or her claim is factual whereas the opponent's claim is just theory. Such
statements indicate confusion as to the meanings of both words, suggesting
the speaker believes that fact means "truth," and theory means "speculation."
[dubious ǔ discuss]
Correspondence and the slingshot argument
Engel's version of the correspondence theory of truth explains that what
makes a sentence true is that it corresponds to a fact. This theory
presupposes the existence of an objective world.
The Slingshot argument claims to show that all true statements stand for
the same thing - the truth value true. If this argument holds, and facts
are taken to be what true statements stand for, then we reach the counter-intuitive
conclusion that there is only one fact - "the truth".
Any non-trivial true statement about reality is necessarily an abstraction
composed of a complex of objects and properties or relations. For example,
the fact described by the true statement "Paris is the capital city of
France" implies that there is such a place as Paris, there is such a place
as France, there are such things as capital cities, as well as that France
has a government, that the government of France has the power to define
its capital city, and that the French government has chosen Paris to be
the capital, that there is such a thing as a "place" or a "government",
etc.. The verifiable accuracy of all of these assertions, if facts themselves,
may coincide to create the fact that Paris is the capital of France.
Difficulties arise, however, in attempting to identify the constituent parts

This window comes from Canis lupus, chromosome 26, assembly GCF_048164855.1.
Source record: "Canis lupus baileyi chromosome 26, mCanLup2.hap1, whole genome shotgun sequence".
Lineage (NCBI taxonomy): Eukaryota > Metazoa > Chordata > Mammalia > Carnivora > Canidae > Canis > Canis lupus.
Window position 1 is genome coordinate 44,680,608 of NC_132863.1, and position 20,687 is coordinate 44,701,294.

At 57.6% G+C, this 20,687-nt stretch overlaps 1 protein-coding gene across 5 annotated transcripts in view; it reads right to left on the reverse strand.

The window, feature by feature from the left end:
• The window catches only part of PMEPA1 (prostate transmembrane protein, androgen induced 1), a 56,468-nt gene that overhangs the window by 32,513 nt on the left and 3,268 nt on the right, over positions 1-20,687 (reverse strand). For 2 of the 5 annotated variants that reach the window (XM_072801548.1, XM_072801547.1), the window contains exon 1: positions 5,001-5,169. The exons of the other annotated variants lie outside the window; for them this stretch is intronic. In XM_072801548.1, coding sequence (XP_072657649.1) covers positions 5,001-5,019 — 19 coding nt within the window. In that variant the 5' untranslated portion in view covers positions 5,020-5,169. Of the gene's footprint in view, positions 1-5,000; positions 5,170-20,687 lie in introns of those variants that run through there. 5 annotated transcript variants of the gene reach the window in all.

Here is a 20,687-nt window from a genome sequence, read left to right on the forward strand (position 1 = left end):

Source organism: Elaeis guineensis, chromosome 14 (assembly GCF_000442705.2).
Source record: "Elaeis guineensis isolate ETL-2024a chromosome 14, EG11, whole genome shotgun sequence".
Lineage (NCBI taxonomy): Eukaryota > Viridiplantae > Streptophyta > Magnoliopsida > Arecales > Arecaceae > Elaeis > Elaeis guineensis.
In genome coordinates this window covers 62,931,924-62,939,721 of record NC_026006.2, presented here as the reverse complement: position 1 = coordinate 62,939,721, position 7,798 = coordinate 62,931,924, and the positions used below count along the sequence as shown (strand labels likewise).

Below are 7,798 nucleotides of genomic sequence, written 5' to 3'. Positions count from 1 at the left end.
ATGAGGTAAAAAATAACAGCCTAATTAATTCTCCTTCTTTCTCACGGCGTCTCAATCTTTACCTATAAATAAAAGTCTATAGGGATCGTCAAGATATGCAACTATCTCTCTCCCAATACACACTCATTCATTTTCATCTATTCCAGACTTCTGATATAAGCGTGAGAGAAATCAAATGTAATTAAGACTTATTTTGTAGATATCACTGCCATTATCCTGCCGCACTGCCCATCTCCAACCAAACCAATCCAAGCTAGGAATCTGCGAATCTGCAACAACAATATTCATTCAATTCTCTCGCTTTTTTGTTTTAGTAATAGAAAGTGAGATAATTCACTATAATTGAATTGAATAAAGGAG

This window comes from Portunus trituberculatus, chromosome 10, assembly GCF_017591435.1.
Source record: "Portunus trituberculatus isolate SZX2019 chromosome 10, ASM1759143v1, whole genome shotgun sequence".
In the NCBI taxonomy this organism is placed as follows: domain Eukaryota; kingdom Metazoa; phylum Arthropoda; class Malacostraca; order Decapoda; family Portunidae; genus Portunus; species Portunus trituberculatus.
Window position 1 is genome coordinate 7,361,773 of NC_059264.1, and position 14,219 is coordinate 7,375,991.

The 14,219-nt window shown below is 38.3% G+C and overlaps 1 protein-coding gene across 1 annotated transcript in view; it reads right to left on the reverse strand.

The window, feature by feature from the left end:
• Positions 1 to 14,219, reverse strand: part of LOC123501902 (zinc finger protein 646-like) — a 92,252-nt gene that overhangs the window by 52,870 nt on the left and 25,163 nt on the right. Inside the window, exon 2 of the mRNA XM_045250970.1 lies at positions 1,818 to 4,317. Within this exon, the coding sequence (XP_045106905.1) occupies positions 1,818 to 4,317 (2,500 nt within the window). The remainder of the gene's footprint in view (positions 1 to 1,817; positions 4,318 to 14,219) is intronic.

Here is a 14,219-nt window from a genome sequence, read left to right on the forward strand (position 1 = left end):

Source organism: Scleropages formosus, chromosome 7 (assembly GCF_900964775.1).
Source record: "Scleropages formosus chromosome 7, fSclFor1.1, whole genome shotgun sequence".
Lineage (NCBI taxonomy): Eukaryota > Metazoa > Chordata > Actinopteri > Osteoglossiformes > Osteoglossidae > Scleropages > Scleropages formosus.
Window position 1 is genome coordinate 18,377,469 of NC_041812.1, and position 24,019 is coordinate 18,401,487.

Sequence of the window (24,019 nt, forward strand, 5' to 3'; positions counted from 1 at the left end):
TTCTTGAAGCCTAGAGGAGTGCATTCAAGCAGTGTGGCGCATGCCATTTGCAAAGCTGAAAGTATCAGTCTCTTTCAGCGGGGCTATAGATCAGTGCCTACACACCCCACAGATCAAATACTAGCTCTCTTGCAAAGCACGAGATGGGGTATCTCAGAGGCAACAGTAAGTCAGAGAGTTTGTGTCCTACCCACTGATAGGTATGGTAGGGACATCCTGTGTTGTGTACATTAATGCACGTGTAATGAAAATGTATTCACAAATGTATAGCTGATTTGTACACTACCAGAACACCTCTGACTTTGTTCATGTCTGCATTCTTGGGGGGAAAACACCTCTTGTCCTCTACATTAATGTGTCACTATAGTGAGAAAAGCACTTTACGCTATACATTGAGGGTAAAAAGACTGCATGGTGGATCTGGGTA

of negative, modal, disjunctive, or moral facts.
Main article: factǔvalue distinction
Moral philosophers since David Hume have debated whether values are objective,
and thus factual. In A Treatise of Human Nature Hume pointed out there
is no obvious way for a series of statements about what ought to be the
case to be derived from a series of statements of what is the case. Those
who insist there is a logical gulf between facts and values, such that it
is fallacious to attempt to derive values from facts, include G. E. Moore,
who called attempting to do so the Naturalistic fallacy.
Main article: counterfactual conditional
Factuality ù what has occurred ù can also be contrasted with counterfactuality
ù what might have occurred, but did not. A counterfactual conditional or
subjunctive conditional is a conditional (or "if-then") statement indicating
what would be the case if events had been other than they actually are.
For example, "If Alexander had lived, his empire would have been greater
than Rome". This is to be contrasted with an indicative conditional, which
indicates what is (in fact) the case if its antecedent is (in fact) true
ù for example, "if you drink this, it will make you well".
Such sentences are important to Modal logic, especially since the development
of Possible world semantics.